In my effort to organize some of my reading interests, I’ve created a list of books I would like to read that are in my “Nature and Science” category. After recently reading Upstream by Mary Oliver, it inspired me to explore more books about nature. I would love to hear your thoughts on the list below – especially if you’ve read any of the books on the list.
Meditations of John Muir: Nature’s Temple
Kissed by a Fox by Priscilla Stuckey
The Wild Places by Robert Macfarlane
The Old Ways: A Journey on Foot by Robert Macfarlane
Landmarks by Robert Macfarlane
The Whale by Philip Hoare
The Lost City of Z by David Grann
Tulipomania by Mike Dash
The Soul of an Octopus by Sy Montgomery
The Hidden Life of Trees by Peter Wohlleben
The Map that Changed the World by Simon Winchester
The Sound of a Wild Snail Eating by Elisabeth Tova Bailey
Wild Comfort: The Solace of Nature by Kathleen Dean Moore
I’ve seen a few popular lists of classics that everyone should read and I started thinking about all of the classics that I have yet to read. While I think I read a variety of books, I clearly have my work cut out for me when it comes to the classics. I’ve read a number of them throughout school and on my own, but as I started combing through lists, I realized that I have a number of books to add to my reading list!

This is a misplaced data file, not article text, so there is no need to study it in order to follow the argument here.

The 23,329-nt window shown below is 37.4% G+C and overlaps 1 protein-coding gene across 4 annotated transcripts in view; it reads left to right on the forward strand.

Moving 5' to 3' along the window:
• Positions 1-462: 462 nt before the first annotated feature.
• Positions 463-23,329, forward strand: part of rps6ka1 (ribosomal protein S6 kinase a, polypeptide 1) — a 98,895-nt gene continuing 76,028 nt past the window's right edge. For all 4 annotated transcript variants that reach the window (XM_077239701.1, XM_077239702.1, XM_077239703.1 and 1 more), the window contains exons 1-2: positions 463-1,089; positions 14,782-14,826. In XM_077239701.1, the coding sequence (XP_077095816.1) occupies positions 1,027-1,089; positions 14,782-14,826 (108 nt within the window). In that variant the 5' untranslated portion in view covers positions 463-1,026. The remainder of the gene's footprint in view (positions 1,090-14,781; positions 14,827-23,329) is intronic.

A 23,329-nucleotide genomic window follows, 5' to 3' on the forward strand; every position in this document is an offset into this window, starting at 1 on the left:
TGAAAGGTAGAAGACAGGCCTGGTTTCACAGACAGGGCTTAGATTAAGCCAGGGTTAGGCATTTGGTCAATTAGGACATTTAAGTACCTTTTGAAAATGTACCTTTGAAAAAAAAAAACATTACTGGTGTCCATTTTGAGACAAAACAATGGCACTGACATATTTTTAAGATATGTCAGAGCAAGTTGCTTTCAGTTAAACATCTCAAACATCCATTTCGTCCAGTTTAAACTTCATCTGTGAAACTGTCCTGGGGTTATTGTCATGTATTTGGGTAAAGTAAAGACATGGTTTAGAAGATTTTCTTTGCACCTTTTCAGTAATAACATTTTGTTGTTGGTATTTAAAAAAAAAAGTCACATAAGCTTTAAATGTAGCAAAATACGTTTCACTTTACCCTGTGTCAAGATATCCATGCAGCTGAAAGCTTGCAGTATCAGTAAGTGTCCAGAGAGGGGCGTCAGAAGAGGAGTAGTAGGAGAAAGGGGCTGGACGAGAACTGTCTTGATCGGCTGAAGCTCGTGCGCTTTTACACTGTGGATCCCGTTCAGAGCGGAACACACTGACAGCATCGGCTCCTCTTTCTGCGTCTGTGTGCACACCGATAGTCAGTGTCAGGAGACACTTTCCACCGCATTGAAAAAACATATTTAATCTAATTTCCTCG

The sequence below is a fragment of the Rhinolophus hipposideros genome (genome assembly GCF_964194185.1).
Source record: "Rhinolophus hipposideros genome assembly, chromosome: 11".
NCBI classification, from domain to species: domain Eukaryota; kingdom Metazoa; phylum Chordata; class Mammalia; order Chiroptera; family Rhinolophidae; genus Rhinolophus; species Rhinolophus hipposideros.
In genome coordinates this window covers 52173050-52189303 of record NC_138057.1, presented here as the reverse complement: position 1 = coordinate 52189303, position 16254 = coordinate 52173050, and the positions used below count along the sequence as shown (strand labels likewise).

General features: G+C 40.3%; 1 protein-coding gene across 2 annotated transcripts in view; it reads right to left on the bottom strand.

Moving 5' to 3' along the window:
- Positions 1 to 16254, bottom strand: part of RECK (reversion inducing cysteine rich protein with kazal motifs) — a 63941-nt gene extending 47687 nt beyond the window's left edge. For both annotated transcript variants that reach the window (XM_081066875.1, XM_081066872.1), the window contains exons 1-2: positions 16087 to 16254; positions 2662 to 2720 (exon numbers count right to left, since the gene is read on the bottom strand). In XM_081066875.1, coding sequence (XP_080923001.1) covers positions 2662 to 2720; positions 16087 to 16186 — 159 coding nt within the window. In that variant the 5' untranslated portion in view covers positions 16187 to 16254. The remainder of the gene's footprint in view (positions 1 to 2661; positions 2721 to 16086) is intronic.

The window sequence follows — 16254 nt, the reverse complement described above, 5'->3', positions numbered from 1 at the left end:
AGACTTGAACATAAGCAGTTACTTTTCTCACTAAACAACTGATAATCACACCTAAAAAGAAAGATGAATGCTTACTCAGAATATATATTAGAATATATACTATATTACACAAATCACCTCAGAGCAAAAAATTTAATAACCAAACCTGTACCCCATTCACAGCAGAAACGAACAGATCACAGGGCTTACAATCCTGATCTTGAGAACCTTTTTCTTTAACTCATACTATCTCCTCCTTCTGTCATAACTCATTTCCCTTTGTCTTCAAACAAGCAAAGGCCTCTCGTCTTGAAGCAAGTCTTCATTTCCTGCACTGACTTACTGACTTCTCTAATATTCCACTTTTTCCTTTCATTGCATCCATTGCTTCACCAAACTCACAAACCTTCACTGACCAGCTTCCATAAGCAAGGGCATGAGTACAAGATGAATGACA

I’ve created a list of classics that I still need to read. I’m going to attempt to update this list a few times a year (hopefully with a few completed books!)
As I think about some of my reading goals for 2017, I am planning to target 50 books again. I’ve been close the last few years (47 books in 2016, 45 in 2015, 44 in 2014, and 53 in 2013). As I mention in my last post, I hope to dive into more classics this year, which I anticipate will slow my reading progress a bit. I’ve pulled a few books below from my shelves that I hope to read in 2017. No guarantees, as I’m sure I’ll be side-tracked with new acquisitions and books. 🙂